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Oregon issues guidelines for how hospitals should prioritize care amid omicron surge

Associated Press/Seth Wenig

Oregon issued guidance on Friday for how hospitals should prioritize care in critical situations amid a surge of omicron coronavirus cases. 

The Oregon Health Authority gave hospitals in the state an interim crisis care tool that would help them decide how to prioritize care in the event resources that multiple patients need are limited.

The interim triage tool says if a hospital has insufficient resources to care for all patients, the patients will be scored with “objective medical evidence.” 

“Care decisions should be based on the likelihood of survival to hospital discharge,” the health department said.

The tool does not allow hospitals to score a patient “based on stereotypes, assumptions about any individual’s quality of life, or judgement about an individual’s ‘worth’ based on the presence or absence of disabilities.”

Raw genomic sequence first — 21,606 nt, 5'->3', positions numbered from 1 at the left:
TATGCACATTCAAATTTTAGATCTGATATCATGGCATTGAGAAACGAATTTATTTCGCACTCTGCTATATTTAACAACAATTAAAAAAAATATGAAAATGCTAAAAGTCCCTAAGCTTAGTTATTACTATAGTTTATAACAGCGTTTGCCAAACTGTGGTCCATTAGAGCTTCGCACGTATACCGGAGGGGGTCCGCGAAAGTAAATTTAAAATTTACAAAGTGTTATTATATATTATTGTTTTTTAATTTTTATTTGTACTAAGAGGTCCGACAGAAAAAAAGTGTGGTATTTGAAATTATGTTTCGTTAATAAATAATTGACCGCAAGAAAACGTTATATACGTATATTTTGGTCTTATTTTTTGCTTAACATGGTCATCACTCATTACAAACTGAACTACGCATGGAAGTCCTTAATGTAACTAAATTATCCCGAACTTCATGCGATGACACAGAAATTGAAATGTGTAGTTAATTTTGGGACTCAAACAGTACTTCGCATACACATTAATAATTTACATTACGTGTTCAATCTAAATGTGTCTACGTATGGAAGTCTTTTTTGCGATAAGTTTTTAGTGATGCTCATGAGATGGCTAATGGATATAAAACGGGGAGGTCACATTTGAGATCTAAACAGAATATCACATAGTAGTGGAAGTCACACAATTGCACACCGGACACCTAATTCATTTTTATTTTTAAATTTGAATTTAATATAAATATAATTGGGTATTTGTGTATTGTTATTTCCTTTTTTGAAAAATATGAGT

A person’s past or potential future medical needs are also not allowed to be used in the decision to provide care over another person.

“Triage decisions will be made without regard to morally or scientifically irrelevant considerations such as income, race, ethnicity, gender identity, sexual orientation, immigration status, health insurance coverage or other factors,” according to the guidance. 

Oregon said the guidance is based on similar rules in states such as Arizona, Massachusetts and Washington.

Hospitals are also allowed to have their own rules as long as they are consistent with the department’s equity guidance. 

The tool was given as hospitalizations in the state and around the country are increasing due to the omicron variant, which is known to be less deadly but more contagious than previous COVID-19 strains.

Tags Health care Hospital departments Oregon Triage

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